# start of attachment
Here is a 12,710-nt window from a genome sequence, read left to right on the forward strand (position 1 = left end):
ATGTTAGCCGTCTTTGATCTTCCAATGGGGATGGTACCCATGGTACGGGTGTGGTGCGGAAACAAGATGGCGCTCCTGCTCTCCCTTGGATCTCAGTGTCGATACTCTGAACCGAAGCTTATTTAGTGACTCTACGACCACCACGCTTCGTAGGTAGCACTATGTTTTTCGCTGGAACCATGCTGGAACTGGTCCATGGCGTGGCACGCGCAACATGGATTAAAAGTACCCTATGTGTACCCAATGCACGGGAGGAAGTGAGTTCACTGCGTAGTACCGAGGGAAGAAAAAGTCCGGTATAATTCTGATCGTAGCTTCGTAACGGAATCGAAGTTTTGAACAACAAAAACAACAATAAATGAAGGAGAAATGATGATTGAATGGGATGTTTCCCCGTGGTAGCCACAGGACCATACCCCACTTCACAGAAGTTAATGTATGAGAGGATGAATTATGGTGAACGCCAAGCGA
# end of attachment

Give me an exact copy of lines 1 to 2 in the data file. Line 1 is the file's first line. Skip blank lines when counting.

Here is a 12,710-nt window from a genome sequence, read left to right on the forward strand (position 1 = left end):
ATGTTAGCCGTCTTTGATCTTCCAATGGGGATGGTACCCATGGTACGGGTGTGGTGCGGAAACAAGATGGCGCTCCTGCTCTCCCTTGGATCTCAGTGTCGATACTCTGAACCGAAGCTTATTTAGTGACTCTACGACCACCACGCTTCGTAGGTAGCACTATGTTTTTCGCTGGAACCATGCTGGAACTGGTCCATGGCGTGGCACGCGCAACATGGATTAAAAGTACCCTATGTGTACCCAATGCACGGGAGGAAGTGAGTTCACTGCGTAGTACCGAGGGAAGAAAAAGTCCGGTATAATTCTGATCGTAGCTTCGTAACGGAATCGAAGTTTTGAACAACAAAAACAACAATAAATGAAGGAGAAATGATGATTGAATGGGATGTTTCCCCGTGGTAGCCACAGGACCATACCCCACTTCACAGAAGTTAATGTATGAGAGGATGAATTATGGTGAACGCCAAGCGA